This is the perfect recipe for anyone who has old fruit hanging around in the freezer to clear out to make way for this year’s pickings. Enjoy!

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Jumbleberry Jam

(Makes enough for 4 medium sized jars)

  • 1 kg mixed berries and currants – 1 kg granulated sugar – Juice of at least 1 lemon, three is best or more – Half a bottle of — pectin
  1. In a large plan, place the fruit and turn it on to high flame. Add the sugar and lemon juice and stir in until the sugar has dissolved. Bring the mixture to a rolling boil, stirring now and then.
  2. Place a china plate in the freezer in advance for the pectin test.
  3. Allow the fruit to boil furiously for more than ten minutes, stirring occasionally to see how it is going. When the mixture starts to feel slightly gloopy and sticks more to the spoon without looking as runny as it did before when it drips off, remove the plate from the freezer and add a dollop onto the surface. Place it back in the freezer for a couple of minutes then take it out and run your index finger through the middle. If the jam is set and wrinkles where you push your finger through, it is ready. If it does not, continue to boil until it does so.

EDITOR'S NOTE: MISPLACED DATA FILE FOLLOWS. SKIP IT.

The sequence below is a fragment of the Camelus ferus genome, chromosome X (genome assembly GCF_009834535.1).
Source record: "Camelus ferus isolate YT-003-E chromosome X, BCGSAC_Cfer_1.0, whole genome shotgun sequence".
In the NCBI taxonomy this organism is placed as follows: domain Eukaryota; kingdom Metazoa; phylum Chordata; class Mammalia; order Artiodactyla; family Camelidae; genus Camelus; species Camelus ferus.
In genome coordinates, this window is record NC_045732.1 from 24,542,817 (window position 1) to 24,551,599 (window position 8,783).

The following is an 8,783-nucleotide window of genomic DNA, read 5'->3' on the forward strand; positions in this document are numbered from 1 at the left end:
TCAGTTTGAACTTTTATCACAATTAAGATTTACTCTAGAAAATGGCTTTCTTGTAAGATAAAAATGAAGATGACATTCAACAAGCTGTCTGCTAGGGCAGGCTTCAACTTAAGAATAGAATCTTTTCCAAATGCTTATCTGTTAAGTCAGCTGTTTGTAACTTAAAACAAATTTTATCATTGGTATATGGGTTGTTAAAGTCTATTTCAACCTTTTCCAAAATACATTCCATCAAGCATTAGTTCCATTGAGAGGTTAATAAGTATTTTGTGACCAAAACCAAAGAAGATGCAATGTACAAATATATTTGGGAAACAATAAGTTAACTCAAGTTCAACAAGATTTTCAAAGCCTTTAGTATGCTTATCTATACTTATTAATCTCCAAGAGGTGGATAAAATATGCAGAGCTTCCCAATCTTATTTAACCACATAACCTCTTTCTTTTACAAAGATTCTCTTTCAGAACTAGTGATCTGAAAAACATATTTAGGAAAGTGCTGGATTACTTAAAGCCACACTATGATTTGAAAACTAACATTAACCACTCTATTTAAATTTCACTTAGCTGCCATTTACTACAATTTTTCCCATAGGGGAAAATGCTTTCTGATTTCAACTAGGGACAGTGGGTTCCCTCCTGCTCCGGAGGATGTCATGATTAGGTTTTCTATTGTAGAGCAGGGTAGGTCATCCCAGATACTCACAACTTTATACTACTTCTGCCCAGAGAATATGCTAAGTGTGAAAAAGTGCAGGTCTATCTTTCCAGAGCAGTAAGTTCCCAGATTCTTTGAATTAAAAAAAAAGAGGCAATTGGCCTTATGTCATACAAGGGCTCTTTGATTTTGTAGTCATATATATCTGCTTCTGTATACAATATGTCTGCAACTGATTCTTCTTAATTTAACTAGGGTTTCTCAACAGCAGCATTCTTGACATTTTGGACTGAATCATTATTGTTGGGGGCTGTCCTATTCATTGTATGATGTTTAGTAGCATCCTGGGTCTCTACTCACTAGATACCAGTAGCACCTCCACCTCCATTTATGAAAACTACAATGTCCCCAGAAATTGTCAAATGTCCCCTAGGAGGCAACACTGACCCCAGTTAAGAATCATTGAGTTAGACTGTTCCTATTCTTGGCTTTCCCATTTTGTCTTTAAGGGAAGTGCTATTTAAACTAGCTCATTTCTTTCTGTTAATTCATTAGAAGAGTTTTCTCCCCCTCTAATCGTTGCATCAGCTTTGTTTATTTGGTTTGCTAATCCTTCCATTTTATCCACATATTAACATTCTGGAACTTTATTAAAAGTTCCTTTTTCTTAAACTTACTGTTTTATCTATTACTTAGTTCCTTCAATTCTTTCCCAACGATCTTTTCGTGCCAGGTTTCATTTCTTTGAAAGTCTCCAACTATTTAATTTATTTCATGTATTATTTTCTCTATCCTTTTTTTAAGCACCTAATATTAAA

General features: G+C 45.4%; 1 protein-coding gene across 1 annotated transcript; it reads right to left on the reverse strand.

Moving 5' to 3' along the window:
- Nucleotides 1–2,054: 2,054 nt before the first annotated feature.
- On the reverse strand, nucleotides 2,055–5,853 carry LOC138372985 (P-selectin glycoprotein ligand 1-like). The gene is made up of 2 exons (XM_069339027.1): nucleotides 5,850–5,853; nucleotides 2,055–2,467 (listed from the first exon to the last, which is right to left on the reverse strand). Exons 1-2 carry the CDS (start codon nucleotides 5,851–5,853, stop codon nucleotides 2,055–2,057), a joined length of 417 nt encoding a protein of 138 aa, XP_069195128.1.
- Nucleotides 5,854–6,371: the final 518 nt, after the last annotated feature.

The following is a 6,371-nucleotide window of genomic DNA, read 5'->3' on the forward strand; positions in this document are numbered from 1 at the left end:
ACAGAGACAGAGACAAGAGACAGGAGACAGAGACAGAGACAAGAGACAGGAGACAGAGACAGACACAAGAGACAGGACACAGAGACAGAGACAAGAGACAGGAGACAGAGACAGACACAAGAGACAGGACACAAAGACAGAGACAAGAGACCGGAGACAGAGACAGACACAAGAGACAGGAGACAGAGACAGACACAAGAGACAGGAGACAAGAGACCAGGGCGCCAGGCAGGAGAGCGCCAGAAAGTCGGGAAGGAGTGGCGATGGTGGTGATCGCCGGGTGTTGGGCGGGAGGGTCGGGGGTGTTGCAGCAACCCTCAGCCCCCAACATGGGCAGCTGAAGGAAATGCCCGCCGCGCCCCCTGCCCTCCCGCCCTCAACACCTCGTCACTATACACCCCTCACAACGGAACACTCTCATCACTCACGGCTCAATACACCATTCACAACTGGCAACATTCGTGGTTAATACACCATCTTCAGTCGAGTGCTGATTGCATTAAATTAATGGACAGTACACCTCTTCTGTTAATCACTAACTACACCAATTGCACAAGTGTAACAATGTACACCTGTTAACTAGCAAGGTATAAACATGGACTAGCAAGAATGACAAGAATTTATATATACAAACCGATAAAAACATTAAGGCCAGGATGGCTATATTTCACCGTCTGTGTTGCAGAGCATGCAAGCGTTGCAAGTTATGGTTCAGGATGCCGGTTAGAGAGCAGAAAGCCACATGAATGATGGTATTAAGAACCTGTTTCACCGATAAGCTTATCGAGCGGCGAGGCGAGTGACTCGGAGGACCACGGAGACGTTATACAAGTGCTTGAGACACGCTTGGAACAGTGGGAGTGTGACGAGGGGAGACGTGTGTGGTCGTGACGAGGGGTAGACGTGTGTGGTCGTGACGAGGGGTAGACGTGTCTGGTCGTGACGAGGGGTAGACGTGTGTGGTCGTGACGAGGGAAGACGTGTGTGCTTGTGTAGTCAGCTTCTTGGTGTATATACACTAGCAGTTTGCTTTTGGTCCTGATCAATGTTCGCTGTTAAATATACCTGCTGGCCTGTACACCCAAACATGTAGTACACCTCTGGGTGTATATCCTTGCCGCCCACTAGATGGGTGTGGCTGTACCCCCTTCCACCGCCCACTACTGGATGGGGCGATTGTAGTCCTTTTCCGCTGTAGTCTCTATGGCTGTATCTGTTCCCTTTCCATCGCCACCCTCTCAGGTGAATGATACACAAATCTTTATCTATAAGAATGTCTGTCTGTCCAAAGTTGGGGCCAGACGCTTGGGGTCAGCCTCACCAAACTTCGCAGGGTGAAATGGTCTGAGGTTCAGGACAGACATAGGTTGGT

4. Once done, turn off the heat and pour in the pectin, stirring it in. Leave the jam to cool.
  5. Preheat the oven to 150C and sterilise the jam jars and the lids inside – they are done when they feel hot to the touch. Remove these from the oven and allow them to cool.
  6. Once the jam has cooled slightly and so have the jars, ladle the jam into the jars, place a wax disk over the top if you have any and put the lid on top, using a damp cloth to clean up any spillage running down the sides. Place the jars overnight in a cool place. They will be ready for eating the following day and should last for months.

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Weekly Update – Saturday, 11th June 2016

The weather this week was a great improvement. It was the sort of weather you wanted to be outside in all day long; half the time playing in the garden, the other half lying in a cooling swimming pool! It was my sister’s fete today, raising money for her school trip to Tanzania next year so we got little done in the garden this week as we donated a fair chunk of time to preparing for it. It involved mum preparing a lot of plants (digging them up, potting them on, etc.), picking elderflowers and making elderflower cordial (more shortly), lemon verbena sugar (again, more coming soon) and for me making fifteen jars of ‘Jumbleberry’ jam (more next week). Well, fifteen and a half – I got to keep the half from one of the batches to eat on my toast myself and it was delicious, I just finished up the pot this afternoon.